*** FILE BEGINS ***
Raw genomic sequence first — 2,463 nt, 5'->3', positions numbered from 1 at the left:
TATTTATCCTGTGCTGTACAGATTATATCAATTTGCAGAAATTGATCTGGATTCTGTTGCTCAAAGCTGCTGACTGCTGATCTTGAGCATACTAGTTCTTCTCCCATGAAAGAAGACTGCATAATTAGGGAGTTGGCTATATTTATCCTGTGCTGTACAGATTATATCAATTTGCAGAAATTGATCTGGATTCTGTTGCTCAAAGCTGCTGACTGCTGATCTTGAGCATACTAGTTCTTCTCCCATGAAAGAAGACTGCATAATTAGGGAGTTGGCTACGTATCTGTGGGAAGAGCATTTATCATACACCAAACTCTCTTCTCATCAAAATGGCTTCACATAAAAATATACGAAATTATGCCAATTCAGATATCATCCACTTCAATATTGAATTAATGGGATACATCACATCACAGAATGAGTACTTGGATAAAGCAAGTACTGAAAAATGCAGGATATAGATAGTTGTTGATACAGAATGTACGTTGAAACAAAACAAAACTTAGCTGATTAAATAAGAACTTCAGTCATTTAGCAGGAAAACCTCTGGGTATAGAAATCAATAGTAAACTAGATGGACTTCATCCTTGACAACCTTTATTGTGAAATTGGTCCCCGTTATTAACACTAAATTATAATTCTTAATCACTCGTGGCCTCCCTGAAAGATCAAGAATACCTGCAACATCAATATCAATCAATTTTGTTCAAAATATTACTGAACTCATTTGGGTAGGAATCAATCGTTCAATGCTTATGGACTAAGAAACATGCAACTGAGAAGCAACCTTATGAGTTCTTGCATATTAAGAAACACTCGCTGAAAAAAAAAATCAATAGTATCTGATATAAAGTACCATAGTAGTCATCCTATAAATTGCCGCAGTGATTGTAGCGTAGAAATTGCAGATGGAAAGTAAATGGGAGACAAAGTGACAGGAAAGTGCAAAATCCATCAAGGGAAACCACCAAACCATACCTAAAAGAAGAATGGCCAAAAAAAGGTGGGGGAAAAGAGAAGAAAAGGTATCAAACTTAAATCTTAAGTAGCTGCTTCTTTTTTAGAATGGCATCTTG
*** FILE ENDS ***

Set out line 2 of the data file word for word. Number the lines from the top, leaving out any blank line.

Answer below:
TATTTATCCTGTGCTGTACAGATTATATCAATTTGCAGAAATTGATCTGGATTCTGTTGCTCAAAGCTGCTGACTGCTGATCTTGAGCATACTAGTTCTTCTCCCATGAAAGAAGACTGCATAATTAGGGAGTTGGCTATATTTATCCTGTGCTGTACAGATTATATCAATTTGCAGAAATTGATCTGGATTCTGTTGCTCAAAGCTGCTGACTGCTGATCTTGAGCATACTAGTTCTTCTCCCATGAAAGAAGACTGCATAATTAGGGAGTTGGCTACGTATCTGTGGGAAGAGCATTTATCATACACCAAACTCTCTTCTCATCAAAATGGCTTCACATAAAAATATACGAAATTATGCCAATTCAGATATCATCCACTTCAATATTGAATTAATGGGATACATCACATCACAGAATGAGTACTTGGATAAAGCAAGTACTGAAAAATGCAGGATATAGATAGTTGTTGATACAGAATGTACGTTGAAACAAAACAAAACTTAGCTGATTAAATAAGAACTTCAGTCATTTAGCAGGAAAACCTCTGGGTATAGAAATCAATAGTAAACTAGATGGACTTCATCCTTGACAACCTTTATTGTGAAATTGGTCCCCGTTATTAACACTAAATTATAATTCTTAATCACTCGTGGCCTCCCTGAAAGATCAAGAATACCTGCAACATCAATATCAATCAATTTTGTTCAAAATATTACTGAACTCATTTGGGTAGGAATCAATCGTTCAATGCTTATGGACTAAGAAACATGCAACTGAGAAGCAACCTTATGAGTTCTTGCATATTAAGAAACACTCGCTGAAAAAAAAAATCAATAGTATCTGATATAAAGTACCATAGTAGTCATCCTATAAATTGCCGCAGTGATTGTAGCGTAGAAATTGCAGATGGAAAGTAAATGGGAGACAAAGTGACAGGAAAGTGCAAAATCCATCAAGGGAAACCACCAAACCATACCTAAAAGAAGAATGGCCAAAAAAAGGTGGGGGAAAAGAGAAGAAAAGGTATCAAACTTAAATCTTAAGTAGCTGCTTCTTTTTTAGAATGGCATCTTG